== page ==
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Firefighter Suffers Opioid Overdose While Taking An OD Patient To The ER

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Steve Birr Vice Reporter
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A firefighter exposed to opioids suffered an overdose behind the wheel of an ambulance while driving an overdose patient to the hospital in Ohio.

The firefighter-paramedic, who responded to an overdose call Thursday night in Fairborn, was in the ambulance when he began to feel ill and have vision problems. His partner managed to take control of the veichle and safely stop it before administering a dose of the overdose reversal drug Narcan to his partner, reports the Dayton Daily News.

The overdose patient and the firefighter were subsequently taken to the hospital for treatment, where another six firefighters were decontaminated for exposure using showers.

“He was having issues seeing the speedometer controls,” David Reichert, division chief for the Fairborn Fire Department, told Dayton Daily News. “His partner in the back was immediately able to stop the medic in the middle of an intersection. There’s nothing like going to the hospital and seeing one of our guys in the hospital bed who has just been given Narcan to pull him away from dying.”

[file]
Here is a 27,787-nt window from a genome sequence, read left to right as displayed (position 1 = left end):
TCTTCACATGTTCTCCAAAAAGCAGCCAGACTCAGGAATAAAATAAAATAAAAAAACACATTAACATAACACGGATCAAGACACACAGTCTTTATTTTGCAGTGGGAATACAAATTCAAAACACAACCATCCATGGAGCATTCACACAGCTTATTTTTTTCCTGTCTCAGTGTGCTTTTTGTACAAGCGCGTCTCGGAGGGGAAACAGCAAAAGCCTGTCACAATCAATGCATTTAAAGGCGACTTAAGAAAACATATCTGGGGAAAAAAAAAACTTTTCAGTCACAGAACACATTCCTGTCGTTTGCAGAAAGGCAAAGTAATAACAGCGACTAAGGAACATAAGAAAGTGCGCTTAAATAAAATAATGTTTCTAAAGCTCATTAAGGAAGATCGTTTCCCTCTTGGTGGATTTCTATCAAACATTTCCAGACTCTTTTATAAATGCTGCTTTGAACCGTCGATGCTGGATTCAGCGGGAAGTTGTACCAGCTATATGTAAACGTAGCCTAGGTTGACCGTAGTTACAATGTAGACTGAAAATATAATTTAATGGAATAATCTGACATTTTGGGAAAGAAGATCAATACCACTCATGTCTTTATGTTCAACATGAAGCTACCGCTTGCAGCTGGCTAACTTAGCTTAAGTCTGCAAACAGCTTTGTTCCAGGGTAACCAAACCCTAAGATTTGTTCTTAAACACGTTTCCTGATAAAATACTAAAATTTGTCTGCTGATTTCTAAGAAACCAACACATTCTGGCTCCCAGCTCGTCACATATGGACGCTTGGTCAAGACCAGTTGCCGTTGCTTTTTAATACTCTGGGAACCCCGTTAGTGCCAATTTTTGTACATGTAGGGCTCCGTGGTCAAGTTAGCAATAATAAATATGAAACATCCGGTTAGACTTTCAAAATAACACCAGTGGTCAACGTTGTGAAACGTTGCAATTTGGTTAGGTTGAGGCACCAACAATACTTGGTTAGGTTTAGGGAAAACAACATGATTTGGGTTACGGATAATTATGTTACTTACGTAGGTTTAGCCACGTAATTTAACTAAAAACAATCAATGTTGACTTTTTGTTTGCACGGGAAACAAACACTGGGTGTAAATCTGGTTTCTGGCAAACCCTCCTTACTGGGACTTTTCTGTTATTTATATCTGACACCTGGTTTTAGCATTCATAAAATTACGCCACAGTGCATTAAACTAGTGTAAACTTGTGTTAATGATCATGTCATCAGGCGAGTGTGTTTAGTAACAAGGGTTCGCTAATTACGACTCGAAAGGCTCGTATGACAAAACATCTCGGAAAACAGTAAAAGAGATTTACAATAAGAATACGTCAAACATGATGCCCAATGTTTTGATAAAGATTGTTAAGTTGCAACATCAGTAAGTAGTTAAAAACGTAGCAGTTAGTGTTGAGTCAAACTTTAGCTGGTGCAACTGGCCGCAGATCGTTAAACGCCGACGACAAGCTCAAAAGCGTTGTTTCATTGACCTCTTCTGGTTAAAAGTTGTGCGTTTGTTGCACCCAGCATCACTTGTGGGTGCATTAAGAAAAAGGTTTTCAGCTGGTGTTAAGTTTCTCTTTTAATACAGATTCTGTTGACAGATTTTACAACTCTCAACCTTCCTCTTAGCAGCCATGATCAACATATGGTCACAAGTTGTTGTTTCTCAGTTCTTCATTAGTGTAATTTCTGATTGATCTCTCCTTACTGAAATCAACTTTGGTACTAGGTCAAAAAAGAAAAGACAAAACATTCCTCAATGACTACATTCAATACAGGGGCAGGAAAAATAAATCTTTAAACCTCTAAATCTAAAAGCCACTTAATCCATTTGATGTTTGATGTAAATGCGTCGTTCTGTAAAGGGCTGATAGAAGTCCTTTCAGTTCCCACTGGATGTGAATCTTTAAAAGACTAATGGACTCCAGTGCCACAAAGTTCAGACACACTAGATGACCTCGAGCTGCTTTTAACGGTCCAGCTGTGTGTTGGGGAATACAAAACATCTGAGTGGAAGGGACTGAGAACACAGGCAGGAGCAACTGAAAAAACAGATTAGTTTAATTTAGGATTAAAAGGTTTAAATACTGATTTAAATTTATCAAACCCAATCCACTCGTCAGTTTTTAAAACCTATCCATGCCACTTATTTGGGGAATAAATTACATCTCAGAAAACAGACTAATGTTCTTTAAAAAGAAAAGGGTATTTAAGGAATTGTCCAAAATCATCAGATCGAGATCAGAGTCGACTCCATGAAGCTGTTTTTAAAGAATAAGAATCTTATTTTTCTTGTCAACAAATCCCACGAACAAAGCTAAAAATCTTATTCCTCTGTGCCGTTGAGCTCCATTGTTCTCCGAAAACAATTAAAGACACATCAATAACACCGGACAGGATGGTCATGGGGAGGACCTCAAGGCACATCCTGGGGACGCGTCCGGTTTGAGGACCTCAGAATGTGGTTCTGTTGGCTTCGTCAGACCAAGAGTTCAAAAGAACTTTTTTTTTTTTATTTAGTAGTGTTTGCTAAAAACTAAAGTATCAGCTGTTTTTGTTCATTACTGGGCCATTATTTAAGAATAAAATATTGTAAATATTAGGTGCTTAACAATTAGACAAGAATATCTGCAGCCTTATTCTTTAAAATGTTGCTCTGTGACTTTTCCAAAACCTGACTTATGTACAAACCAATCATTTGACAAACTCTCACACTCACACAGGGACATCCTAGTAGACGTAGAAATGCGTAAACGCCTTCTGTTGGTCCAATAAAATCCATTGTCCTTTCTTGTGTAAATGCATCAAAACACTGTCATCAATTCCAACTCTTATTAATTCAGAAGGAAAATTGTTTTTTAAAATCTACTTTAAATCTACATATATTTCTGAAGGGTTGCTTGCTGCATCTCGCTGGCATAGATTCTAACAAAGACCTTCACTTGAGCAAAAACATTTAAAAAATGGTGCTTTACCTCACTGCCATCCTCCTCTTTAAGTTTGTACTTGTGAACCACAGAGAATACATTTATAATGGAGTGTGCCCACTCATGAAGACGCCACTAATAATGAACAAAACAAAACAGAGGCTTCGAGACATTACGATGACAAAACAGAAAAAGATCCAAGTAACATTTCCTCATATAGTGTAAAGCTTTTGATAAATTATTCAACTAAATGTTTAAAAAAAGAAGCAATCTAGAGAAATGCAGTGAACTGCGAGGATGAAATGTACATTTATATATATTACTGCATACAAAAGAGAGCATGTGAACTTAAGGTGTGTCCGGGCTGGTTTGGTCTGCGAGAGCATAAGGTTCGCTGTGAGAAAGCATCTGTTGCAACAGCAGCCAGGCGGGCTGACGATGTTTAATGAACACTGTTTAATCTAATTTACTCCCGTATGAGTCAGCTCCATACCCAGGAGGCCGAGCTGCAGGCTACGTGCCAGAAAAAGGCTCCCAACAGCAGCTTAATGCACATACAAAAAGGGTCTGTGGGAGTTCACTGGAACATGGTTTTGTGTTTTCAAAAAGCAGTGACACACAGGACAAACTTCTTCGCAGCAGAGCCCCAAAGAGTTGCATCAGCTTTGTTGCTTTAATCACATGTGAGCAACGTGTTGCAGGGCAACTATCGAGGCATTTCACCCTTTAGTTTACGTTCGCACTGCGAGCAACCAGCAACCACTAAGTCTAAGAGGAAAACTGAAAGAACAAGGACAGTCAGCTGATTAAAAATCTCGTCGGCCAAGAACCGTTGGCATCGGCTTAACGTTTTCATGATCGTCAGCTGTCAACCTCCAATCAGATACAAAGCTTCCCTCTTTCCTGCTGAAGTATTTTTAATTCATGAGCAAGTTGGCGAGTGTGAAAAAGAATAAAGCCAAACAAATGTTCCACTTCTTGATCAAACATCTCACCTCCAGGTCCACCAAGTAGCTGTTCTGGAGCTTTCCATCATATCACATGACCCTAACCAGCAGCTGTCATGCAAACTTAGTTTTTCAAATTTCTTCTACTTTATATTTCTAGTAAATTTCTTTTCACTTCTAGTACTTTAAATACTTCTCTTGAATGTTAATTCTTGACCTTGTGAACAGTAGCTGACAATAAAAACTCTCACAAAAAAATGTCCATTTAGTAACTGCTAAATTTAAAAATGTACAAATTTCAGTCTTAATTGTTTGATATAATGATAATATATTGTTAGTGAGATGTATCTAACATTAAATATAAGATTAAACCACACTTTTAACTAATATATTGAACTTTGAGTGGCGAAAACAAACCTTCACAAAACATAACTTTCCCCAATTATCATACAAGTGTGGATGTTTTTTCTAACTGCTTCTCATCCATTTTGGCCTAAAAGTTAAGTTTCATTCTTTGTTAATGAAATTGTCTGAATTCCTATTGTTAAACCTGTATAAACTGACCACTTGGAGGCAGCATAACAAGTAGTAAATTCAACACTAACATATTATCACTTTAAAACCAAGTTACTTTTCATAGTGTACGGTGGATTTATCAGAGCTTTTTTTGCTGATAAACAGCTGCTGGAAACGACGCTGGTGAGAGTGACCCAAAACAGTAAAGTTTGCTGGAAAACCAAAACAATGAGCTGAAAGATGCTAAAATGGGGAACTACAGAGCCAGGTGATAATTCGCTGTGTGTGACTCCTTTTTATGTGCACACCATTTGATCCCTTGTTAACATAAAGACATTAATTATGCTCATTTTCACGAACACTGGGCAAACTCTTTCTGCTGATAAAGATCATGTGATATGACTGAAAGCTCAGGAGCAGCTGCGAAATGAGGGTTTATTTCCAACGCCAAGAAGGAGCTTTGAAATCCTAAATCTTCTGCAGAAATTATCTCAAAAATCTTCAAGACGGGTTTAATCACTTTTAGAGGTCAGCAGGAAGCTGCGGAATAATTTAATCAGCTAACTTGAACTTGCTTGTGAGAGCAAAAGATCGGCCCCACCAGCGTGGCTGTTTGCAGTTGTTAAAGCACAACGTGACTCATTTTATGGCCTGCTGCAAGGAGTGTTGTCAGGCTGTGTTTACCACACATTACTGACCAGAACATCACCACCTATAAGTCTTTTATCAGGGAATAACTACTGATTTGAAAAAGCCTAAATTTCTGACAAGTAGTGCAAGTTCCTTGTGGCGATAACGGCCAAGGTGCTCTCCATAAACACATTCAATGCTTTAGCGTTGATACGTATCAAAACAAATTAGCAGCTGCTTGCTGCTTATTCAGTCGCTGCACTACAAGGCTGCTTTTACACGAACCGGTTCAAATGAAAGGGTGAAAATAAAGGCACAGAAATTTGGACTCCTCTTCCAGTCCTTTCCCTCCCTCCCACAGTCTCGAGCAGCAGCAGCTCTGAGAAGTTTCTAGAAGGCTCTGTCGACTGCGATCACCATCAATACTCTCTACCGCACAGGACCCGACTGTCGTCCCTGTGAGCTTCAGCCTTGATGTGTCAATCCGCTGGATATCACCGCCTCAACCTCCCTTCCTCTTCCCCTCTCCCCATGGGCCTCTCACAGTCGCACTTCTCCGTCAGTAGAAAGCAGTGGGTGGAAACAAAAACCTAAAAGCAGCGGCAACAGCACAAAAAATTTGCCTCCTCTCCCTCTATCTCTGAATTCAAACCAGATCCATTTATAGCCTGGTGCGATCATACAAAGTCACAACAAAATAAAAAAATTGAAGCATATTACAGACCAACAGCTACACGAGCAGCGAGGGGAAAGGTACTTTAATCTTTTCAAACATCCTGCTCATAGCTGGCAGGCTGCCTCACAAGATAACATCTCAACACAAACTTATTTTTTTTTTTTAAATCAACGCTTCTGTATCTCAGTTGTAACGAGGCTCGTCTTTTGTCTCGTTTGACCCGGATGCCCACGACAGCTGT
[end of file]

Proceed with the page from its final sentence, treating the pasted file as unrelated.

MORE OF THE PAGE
The specific substance that caused the overdoses is unknown, but the crime lab is currently testing samples. Officials say exposure to deadly substances while on call is now a common risk.

The Drug Enforcement Agency issued new guidance to first responders across the country in June on how to handle heroin and other narcotics due to the increasing prevalence of fentanyl. Deputy Attorney General Rod Rosenstein warned it only takes two milligrams of fentanyl, “the equivalent of a few grains of table salt,” to cause a fatal overdose.

The opioid epidemic is particularly dire in Ohio, where more than 2,000 people are estimated to have died from a fentanyl related overdose this year. The opioid death rate in the state spiked 13 percent between 2014 and 2015, among the largest increases in the country.

Drug overdoses are now the leading cause of accidental death for Americans under 50.

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